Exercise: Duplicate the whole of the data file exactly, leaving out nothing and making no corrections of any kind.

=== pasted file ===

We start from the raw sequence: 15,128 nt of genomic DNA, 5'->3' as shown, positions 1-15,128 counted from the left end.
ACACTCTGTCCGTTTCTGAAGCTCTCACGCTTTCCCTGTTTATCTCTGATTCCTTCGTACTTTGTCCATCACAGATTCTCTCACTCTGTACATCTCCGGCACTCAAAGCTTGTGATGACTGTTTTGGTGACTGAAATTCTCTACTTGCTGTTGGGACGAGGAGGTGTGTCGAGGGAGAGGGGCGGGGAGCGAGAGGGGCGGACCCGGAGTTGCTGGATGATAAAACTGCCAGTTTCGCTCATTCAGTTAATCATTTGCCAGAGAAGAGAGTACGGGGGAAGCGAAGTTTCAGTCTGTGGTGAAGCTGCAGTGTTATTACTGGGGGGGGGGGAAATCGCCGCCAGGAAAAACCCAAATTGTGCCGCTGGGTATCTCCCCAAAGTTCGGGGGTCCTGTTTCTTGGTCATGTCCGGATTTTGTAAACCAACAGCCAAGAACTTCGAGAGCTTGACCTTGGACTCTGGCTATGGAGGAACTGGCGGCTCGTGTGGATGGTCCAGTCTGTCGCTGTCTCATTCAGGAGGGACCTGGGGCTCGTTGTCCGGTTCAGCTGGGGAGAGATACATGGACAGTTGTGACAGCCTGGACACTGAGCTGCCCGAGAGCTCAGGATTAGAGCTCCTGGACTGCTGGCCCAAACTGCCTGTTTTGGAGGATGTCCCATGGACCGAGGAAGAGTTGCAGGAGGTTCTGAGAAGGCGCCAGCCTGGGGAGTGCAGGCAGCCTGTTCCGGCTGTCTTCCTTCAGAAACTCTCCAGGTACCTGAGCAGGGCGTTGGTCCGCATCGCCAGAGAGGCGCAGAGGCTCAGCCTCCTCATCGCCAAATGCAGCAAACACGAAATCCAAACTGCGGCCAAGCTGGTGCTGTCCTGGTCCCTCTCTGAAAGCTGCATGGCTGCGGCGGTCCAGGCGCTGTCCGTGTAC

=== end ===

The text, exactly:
We start from the raw sequence: 15,128 nt of genomic DNA, 5'->3' as shown, positions 1-15,128 counted from the left end.
ACACTCTGTCCGTTTCTGAAGCTCTCACGCTTTCCCTGTTTATCTCTGATTCCTTCGTACTTTGTCCATCACAGATTCTCTCACTCTGTACATCTCCGGCACTCAAAGCTTGTGATGACTGTTTTGGTGACTGAAATTCTCTACTTGCTGTTGGGACGAGGAGGTGTGTCGAGGGAGAGGGGCGGGGAGCGAGAGGGGCGGACCCGGAGTTGCTGGATGATAAAACTGCCAGTTTCGCTCATTCAGTTAATCATTTGCCAGAGAAGAGAGTACGGGGGAAGCGAAGTTTCAGTCTGTGGTGAAGCTGCAGTGTTATTACTGGGGGGGGGGGAAATCGCCGCCAGGAAAAACCCAAATTGTGCCGCTGGGTATCTCCCCAAAGTTCGGGGGTCCTGTTTCTTGGTCATGTCCGGATTTTGTAAACCAACAGCCAAGAACTTCGAGAGCTTGACCTTGGACTCTGGCTATGGAGGAACTGGCGGCTCGTGTGGATGGTCCAGTCTGTCGCTGTCTCATTCAGGAGGGACCTGGGGCTCGTTGTCCGGTTCAGCTGGGGAGAGATACATGGACAGTTGTGACAGCCTGGACACTGAGCTGCCCGAGAGCTCAGGATTAGAGCTCCTGGACTGCTGGCCCAAACTGCCTGTTTTGGAGGATGTCCCATGGACCGAGGAAGAGTTGCAGGAGGTTCTGAGAAGGCGCCAGCCTGGGGAGTGCAGGCAGCCTGTTCCGGCTGTCTTCCTTCAGAAACTCTCCAGGTACCTGAGCAGGGCGTTGGTCCGCATCGCCAGAGAGGCGCAGAGGCTCAGCCTCCTCATCGCCAAATGCAGCAAACACGAAATCCAAACTGCGGCCAAGCTGGTGCTGTCCTGGTCCCTCTCTGAAAGCTGCATGGCTGCGGCGGTCCAGGCGCTGTCCGTGTAC